In Conversation with Masarat Alam

Masarat Alam Bhat, Chairman, Muslim League, part of the Hurriyat Conference led by Syed Ali Geelani. He has spent most of the time since 1990 in prison, repeatedly charged with the draconian Public Safety Act. He is described by many as the successor of Syed Ali Geelani in Kashmir’s resistance leadership. No wonder, the Indian parliament witnessed an uproar unprecedented up on the release of any political prisoner before. He refuses to accept Kashmir as a “dispute” that needs a “resolution”. It is an occupation which has to end, he says. Excerpts from an interview with Nawaz Gul Qanungo.

Q. Why do you think there’s been such a huge outcry in India against your release?

A. Well, they have their own political compulsions. It is not that I’ve been released for the first time. At the same time it is quite revealing… they claim that all is normal in Jammu & Kashmir. But then, one man is released and just look at the controversy it has generated. It tells you a lot about the situation in the state.

Q. You are not the only anti-India politician outside, yet they are not asking for anybody else’s arrest. On the other hand, there are scores of political prisoners in jail yet no one is in a hurry to release them. It seems the entire political establishment in New Delhi wants to see just you behind bars, while those in authority have chosen just you to be free… Why are they particularly interested in you?

A. See, let’s also understand that it is the media that sets the discourse in India. Of course the political parties have their compulsions too. The Indian parliament was in session. The media created an outcry and the rest followed. Otherwise, as I said, neither was I the only prisoner nor was I released for the first time.

Q. You have been saying that it was a normal legal process, but it is not that the government has strictly been following any legal processes in such cases, particularly the PSA.

A. Yes. The release was basically a result of a direction in 2013 by the Indian Supreme Court. I was being kept in prison without charge, something I challenged in the High Court. They still charged me in more cases but the courts didn’t entertain them. The charges were fabricated. But how long could they keep doing that?

Now, the Mufti government took over when I was finally set to be released. So they tried to take credit. But after all the controversy in New Delhi, they were forced to come out with the real details.

Q. Then why are they taking the risk of releasing you? They wouldn’t have cared about any legal technicalities if they wanted to see you behind bars.

A. As I said it was a legal process which came to a conclusion and I was released. It is not that I was sentenced for life. They just had nothing to justify in the courts my incarceration endlessly.

Q. You have been quite reluctant in conceding that the PDP saw in your release a great opportunity of doing some damage control after tying up with the BJP…

A. See, the government tried to project my release as part of its agenda where it claims it will release political prisoners. But that’s not true. They are not releasing political prisoners. Am I the only political prisoner? Why don’t they release others then if they are saying the truth?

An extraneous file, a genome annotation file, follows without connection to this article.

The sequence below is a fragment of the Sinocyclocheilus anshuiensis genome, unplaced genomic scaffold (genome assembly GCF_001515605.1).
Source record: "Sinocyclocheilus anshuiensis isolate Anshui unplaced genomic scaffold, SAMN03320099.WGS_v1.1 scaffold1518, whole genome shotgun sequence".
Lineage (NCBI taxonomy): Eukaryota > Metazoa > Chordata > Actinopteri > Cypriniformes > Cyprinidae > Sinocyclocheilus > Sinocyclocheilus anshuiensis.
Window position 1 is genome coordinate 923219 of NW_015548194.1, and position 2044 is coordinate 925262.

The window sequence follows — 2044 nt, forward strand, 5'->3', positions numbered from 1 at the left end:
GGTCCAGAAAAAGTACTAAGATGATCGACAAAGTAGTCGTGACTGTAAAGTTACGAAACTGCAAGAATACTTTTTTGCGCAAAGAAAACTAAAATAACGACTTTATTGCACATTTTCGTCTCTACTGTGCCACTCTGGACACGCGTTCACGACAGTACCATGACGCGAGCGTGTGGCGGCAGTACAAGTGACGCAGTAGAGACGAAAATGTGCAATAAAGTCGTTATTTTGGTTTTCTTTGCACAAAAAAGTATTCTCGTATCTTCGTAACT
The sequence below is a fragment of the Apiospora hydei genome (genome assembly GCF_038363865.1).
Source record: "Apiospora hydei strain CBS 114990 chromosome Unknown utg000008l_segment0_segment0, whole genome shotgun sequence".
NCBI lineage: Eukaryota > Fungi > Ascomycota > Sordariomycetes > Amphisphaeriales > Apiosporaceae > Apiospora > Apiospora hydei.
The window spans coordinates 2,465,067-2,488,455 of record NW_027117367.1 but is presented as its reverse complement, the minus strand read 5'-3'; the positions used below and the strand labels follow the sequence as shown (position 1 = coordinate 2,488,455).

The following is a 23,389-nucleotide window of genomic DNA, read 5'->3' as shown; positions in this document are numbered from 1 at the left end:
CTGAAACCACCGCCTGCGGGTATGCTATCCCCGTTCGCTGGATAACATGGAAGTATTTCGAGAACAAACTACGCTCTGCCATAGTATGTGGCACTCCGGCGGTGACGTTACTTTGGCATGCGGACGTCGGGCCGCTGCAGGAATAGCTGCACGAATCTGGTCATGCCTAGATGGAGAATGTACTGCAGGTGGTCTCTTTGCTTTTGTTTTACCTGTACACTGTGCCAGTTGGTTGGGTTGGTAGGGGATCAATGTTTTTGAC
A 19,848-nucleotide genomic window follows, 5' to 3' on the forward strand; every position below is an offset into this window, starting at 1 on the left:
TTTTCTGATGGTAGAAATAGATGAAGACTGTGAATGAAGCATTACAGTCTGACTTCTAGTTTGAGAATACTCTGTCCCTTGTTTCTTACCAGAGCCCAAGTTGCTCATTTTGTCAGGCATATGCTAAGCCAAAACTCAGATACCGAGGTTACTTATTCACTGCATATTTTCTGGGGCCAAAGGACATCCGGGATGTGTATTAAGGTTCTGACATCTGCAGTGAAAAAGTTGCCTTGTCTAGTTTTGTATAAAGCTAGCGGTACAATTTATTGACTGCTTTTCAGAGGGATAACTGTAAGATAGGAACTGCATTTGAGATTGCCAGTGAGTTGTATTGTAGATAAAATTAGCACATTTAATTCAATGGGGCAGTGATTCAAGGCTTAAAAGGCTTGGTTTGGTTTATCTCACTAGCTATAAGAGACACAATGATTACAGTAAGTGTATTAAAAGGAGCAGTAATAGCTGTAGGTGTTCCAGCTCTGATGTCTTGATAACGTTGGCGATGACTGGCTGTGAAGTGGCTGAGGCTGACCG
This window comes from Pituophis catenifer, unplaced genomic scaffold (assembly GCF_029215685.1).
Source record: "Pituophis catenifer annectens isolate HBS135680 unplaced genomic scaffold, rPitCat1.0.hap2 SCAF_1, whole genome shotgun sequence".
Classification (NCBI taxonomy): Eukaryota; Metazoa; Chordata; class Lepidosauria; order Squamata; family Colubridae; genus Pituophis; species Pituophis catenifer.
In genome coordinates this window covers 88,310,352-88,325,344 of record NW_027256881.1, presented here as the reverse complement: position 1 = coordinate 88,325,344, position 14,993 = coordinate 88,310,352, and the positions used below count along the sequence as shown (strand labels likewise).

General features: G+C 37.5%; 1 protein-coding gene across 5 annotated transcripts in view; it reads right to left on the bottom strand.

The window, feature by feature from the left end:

Q. So you don’t accept that your release has got anything to do with Mufti’s claim that they are releasing political prisoners.

A. Absolutely. I don’t accept that. Let them release all the political prisoners. If they do that, we’ll accept they have taken a step ahead.

Q. If the government actually had any intention of releasing political prisoners, do you think all this controversy after your release has jeopardised those plans?

A. If that’s what they claim in their common minimum programme and if they are serious about it, why don’t they go ahead? Who is stopping them? Above all, the political prisoners deserve to be freed. Take Qasim [Faktoo] saab’s case. His release was recommended by the advisory board which included a judge, a DG of Prisons, and even the home department. They have arrested small children, let alone adults, under the PSA. Why don’t they release them?

Q. But you have been quoted by the media as saying that you have “faith in the judiciary”… (‘I have faith in the judiciary’ –, 10 March 2015.)

A. No. I have never said anything like that.

Q. But people are praising chief minister Mufti Mohammed Sayeed. They say he defied the Indian government…

A. There will always be people impressed by such things. But most know the truth. Of course they are trying to do damage control after tying up with the BJP. But so far we are concerned we hardly see a difference between any of them (various pro-India political parties).

Q. You spent nearly five years in jail this time. How did you spend your time?

A. Alhamdulillah (all praise be to Allah). I spent the time with itminaan (contentment). I used to pray, read, play volleyball, etc.

Q. Any lasting impressions of these years?

A. There’s one thing I observed. Whoever the government has incarcerated for political reasons, they are all content with the life they have chosen. I remember a very rich prisoner who is in jail for a murder charge. By chance his wife came to visit him one day when mine had come to see me. They (the other couple) were crying. And we were happily talking about things. Later he told me he’d give all his wealth if only there was a way to get out of the jail. The guards would often tell us how we’d always sleep peacefully. I told him we suffer for a just cause; for us this is worship. And there are people who have spent far longer in jails than I have. People whose families are in deep crisis. But each one of them, let me tell you, is living a life of dignity, and itminaan.